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Home / Science / NASA's return to the moon could include a reusable Lunar Lander

NASA's return to the moon could include a reusable Lunar Lander



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Somewhere in America's sprawling spacecraft, a newly assembled team of NASA engineers has begun designing a spaceship Return of the astronauts to the surface of the moon It would be the first visit of the Humanity since the glory days of the 1960s.

The country study group, as it c The first NASA NASA NASA NASA EVA Extravascular Activity, which has put forth its initial ideas in recent weeks – according to a NASA presentation of Popular Mechanics . The most exciting thing about this nascent work is that the new Lunar Lander will not be a one-and-done like Apollo 11's. This 21st-century lander will make a round trip.

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Introducing the reusable Lunar Lander

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A model illustration of the reusable Lunar Lander.

Anatoly Zak

In this presentation, the NASA engineering team announced its intention to construct a reusable crew cabin for the lander This part of the ship is called the ascent stage and is responsible for the return of the crew from the surface of the moon back to the lunar orbit (The descent stage is designed to bring astronauts safely to the moon, as well as Apollo's program would be left behind this level.)

With a reusable lander, the Lunar Gateway could suddenly be much multi-dimensional for scientists, engineers, and space nerds.

What Does not T The idea of ​​a reusable lander is the fact that NASA and its international partners already have a small stati on behalf of the lunar orbit which will be visited by crews at least once a year from the mid-2020s. The idea is that the lunar module would dock with this so-called Lunar Gateway and stay there while waiting for a new crew coming aboard the NASA spacecraft Orion from Earth.

With a reusable lander, the Lunar Gateway could suddenly be multi-dimensional for scientists, engineers, and space nerds alike. Instead of simply working aboard the Gateway in the Void of Space part of the Orion crew can board the lander and make an exit onto the lunar surface.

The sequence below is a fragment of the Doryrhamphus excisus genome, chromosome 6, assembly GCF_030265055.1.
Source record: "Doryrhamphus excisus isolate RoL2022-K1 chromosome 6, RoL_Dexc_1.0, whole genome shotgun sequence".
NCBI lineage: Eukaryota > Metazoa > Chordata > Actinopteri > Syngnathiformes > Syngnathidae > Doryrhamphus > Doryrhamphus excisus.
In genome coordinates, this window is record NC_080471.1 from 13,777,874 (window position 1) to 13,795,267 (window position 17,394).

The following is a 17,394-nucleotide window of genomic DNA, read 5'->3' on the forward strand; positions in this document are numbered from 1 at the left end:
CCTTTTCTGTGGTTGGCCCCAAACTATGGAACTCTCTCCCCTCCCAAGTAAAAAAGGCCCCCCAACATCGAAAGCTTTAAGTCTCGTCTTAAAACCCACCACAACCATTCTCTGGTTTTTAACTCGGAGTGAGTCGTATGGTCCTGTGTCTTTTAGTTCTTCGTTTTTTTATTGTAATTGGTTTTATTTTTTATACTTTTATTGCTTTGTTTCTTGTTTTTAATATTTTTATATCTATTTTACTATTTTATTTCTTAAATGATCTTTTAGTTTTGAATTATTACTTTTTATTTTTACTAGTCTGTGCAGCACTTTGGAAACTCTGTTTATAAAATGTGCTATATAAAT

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Between Man and the Moon

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Lunar Lander from the Apollo 12 mission.

Getty Images NASA

While the idea for a reusable lander is logistically meaningful, there are some serious technical ones Challenges in the way, the gateway will rest in a giant egg-shaped moon orbit which, although good in some cases, is not the cheapest place to reach the lunar surface in terms of gas mileage. The NASA team accounted for as much as 45 tonnes for the entire Landing system ready, that's almost twice as much as the Orion mass.

The design team is also considering splitting the lander into three 15-tonne segments: the crew cabin with the ascent machine, the descent stage, and the spacecraft. The spacecraft would do most of the heavy lifting and push the lander away from its gateway port toward the lowest possible lunar orbit, where the descent would then take on braking maneuvers.

As a result, the expendable descent level that would arrive with each new Orion crew (as well as the ascent engine propellant) could have a minimum size while the spacecraft could be used for multiple ferry trips. Both potentially reusable components of the lander – the ascent stage and the spacecraft – could be fueled in the lunar orbit by a 22-tonne tanker that was sent from Earth.

Return to the Moon, Take Two

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Illustration by Altair Lander

NASA

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This reusable spaceship is not the first moon lander proposed since Apollo 11, the last crew mission to the moon, returned in 1972. In the early 2000s, NASA designed the impressive Altair Lander for the Constellation program, President George W. Bush's vision for the return to the moon and then to Mars NASA gave up Altair when the project was inaugurated Financial and Political Problems Ecraft was the main survivor of the now discontinued Constellation program, but without the lander, the four-seated capsule could only orbit the Moon.

In the intervening years, various aircraft manufacturers in the US, Europe and Russia tinkered on various Lander designs, mostly at their own expense and without government approval. The latest example was the Lander Proposal by Lockheed Martin which was published the beginning of the month.

However, what's different about this study is its support from NASA, and its design is being initiated under a broader multinational effort. While it is still uncertain who will pay the bill for humanity's return journey to the moon, several space agencies expressed optimism about their governments' financial support.

Of course, these early plans could change in the years of planning and development. But the Lander Study Group reusable spacecraft is another compelling piece of evidence that people are ready to return to the moon.


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